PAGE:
Epilogue to the eulogy

Months after writing the last post, I saw it again and I thought it read a lot like I was dying. If there’s one way to let your readers down, it’s to have them think they are reading a terminally ill woman’s blog, but then she never dies.

So, for the record, I am not going to die.  I mean, we’re all going to die, but I’m not planning on dying soon (and I hope I didn’t just jinx myself…).

So let’s be clear:  I’m planning on sticking around, amassing one strange disease and/or symptom after another.  On the upside, the radiology techs all know what kind of music I like and I heard one of them talking to the radiologist about reserving one of the scanners just for me, which is really sweet.  Also, I’m really making strides in overcoming my claustrophobia thanks to all this exposure therapy AND it’s really helped with my gratitude.  Next time I have to get in my space capsule, instead of thinking my usual, “Oh f@&#, I don’t think I can do this. What if I panic?!  I think I’m going to panic!” I will be thinking, “Awe-some!  It’s so great to do this without feeling like I’m spinning 300 miles per hour.  What a pleasure!”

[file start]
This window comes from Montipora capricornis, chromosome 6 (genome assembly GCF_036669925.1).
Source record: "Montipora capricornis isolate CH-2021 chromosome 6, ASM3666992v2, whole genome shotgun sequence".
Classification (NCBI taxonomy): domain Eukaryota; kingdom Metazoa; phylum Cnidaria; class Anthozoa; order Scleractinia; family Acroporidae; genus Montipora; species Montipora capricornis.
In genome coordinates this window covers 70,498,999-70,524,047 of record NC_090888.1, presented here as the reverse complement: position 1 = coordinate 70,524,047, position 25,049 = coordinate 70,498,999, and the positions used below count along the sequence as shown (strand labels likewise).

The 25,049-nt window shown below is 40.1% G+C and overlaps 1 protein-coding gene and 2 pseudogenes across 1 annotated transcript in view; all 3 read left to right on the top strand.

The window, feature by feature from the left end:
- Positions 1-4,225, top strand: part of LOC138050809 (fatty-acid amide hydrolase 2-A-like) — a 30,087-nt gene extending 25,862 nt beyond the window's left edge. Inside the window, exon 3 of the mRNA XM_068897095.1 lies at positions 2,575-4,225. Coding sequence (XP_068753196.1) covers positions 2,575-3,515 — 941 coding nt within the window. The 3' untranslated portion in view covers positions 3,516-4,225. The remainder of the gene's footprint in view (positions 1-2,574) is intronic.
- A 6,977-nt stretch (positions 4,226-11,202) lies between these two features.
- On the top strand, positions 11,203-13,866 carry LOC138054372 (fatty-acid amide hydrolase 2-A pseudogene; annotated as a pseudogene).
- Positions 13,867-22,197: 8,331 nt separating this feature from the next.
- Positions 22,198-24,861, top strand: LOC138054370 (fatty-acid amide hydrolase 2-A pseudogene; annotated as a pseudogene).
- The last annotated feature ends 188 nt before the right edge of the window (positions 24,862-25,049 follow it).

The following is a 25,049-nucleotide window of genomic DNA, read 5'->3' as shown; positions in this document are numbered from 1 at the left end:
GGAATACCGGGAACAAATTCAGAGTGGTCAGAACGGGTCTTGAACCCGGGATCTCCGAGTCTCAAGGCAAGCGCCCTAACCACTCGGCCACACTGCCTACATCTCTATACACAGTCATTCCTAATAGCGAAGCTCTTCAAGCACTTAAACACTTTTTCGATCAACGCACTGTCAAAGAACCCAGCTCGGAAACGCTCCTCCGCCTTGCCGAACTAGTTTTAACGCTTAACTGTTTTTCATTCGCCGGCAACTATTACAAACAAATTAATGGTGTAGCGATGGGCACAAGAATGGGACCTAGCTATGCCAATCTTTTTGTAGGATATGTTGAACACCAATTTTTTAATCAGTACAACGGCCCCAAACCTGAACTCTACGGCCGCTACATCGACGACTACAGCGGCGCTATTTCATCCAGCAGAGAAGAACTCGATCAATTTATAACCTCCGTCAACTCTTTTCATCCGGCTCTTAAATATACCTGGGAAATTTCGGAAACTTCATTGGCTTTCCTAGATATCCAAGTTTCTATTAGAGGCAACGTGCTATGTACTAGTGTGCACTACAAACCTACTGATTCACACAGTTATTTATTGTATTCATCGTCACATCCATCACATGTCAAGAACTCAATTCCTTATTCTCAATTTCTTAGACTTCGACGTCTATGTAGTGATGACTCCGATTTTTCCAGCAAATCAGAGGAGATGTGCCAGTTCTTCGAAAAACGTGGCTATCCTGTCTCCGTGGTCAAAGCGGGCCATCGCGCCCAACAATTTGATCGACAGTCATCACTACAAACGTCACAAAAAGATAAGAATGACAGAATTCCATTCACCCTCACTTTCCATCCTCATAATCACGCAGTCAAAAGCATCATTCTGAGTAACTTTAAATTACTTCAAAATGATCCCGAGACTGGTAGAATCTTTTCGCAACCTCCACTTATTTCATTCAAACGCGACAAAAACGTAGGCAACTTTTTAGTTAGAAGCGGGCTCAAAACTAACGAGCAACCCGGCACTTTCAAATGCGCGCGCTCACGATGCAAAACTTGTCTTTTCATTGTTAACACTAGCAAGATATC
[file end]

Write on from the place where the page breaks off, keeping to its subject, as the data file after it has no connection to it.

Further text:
So it’s all good.

Oh, one more thing.  Even if I were to get “sick”, which, as I said, I’m not, I don’t want this to turn into a blog about a sick person.  When someone’s sick, suddenly the expectations are so high that they turn into this amazing person who, to their last breath, is only thinking of others and doing good deeds.  That is just not a good fit for me.

The Cussing Cure

I stopped cussing when I had kids as a way to lie to them and make them think I’m someone I’m not.  Lately I have cussed in front of them a few times, surprisingly with much less remorse than I used to have when I’d slip up.  I actually think it’s time they know the truth:  They come from a long line of cussers, some of whom elevated cursing to an art form.  They should also know that cussing can be a form of coping. Continue reading